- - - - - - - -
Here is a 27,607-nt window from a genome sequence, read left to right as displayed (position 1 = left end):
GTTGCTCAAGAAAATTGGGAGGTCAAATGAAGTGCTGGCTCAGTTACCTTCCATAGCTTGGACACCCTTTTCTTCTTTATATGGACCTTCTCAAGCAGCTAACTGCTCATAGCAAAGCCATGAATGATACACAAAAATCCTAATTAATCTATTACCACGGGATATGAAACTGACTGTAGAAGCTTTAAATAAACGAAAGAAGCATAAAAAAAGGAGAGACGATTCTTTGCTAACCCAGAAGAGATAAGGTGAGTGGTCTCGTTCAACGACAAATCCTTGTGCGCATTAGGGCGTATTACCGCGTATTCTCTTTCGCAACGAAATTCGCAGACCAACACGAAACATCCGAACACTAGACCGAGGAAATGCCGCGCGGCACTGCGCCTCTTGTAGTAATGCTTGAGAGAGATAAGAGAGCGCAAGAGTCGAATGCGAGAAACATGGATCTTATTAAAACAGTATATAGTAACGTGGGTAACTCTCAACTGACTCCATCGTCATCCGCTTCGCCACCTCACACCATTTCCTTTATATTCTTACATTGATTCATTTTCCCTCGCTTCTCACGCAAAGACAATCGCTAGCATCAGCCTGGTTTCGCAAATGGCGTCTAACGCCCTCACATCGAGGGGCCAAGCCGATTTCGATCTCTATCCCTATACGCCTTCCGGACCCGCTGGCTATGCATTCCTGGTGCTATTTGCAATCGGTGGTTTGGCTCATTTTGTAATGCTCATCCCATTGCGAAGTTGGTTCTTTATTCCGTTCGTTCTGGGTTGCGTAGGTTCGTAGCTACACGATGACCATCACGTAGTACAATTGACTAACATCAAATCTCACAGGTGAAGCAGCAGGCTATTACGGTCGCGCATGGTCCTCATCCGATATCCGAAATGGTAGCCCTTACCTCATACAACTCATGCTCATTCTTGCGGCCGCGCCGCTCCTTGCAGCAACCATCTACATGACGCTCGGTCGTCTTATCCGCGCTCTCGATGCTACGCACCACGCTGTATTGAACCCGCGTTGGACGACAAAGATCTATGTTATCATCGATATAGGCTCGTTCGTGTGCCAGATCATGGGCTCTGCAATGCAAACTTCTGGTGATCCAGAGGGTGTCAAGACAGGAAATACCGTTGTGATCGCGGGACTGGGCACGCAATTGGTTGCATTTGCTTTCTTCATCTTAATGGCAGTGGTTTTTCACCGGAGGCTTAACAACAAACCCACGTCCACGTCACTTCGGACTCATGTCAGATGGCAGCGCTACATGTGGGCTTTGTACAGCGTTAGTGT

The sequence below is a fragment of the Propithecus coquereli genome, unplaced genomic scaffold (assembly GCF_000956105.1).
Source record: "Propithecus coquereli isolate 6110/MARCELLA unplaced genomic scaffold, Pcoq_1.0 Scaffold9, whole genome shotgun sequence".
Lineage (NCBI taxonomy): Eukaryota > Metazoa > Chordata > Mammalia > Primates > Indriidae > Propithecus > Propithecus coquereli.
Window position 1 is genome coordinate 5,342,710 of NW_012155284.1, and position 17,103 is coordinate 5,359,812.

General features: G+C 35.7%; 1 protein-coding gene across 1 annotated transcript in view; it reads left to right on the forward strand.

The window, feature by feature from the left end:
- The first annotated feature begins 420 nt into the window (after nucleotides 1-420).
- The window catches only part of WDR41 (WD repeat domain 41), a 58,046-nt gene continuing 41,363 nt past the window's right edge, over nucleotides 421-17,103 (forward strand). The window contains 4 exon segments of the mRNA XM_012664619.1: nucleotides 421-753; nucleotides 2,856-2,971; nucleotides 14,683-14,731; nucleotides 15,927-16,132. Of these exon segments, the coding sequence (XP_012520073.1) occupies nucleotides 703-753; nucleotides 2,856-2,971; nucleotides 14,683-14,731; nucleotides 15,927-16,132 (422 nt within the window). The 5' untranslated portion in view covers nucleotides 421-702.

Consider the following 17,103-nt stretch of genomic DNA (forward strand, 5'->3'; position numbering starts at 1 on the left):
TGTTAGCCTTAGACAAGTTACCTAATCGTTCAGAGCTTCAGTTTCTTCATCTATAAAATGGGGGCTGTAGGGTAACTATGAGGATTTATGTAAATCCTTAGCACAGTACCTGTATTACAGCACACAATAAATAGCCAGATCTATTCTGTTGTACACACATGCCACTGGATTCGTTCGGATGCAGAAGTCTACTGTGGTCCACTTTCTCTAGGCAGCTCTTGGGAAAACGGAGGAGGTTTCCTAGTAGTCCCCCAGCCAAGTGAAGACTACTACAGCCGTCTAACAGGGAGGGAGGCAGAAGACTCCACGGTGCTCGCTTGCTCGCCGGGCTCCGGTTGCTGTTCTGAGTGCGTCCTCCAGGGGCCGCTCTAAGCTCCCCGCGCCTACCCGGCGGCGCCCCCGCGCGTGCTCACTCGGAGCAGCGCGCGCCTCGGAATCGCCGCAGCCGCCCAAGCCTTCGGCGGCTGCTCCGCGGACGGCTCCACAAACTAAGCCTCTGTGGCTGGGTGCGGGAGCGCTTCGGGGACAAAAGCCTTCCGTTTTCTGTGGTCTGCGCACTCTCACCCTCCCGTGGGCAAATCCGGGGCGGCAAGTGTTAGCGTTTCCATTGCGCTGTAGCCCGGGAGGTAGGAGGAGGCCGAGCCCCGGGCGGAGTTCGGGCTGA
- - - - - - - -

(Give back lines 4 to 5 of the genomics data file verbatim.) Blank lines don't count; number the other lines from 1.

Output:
Source record: "Propithecus coquereli isolate 6110/MARCELLA unplaced genomic scaffold, Pcoq_1.0 Scaffold9, whole genome shotgun sequence".
Lineage (NCBI taxonomy): Eukaryota > Metazoa > Chordata > Mammalia > Primates > Indriidae > Propithecus > Propithecus coquereli.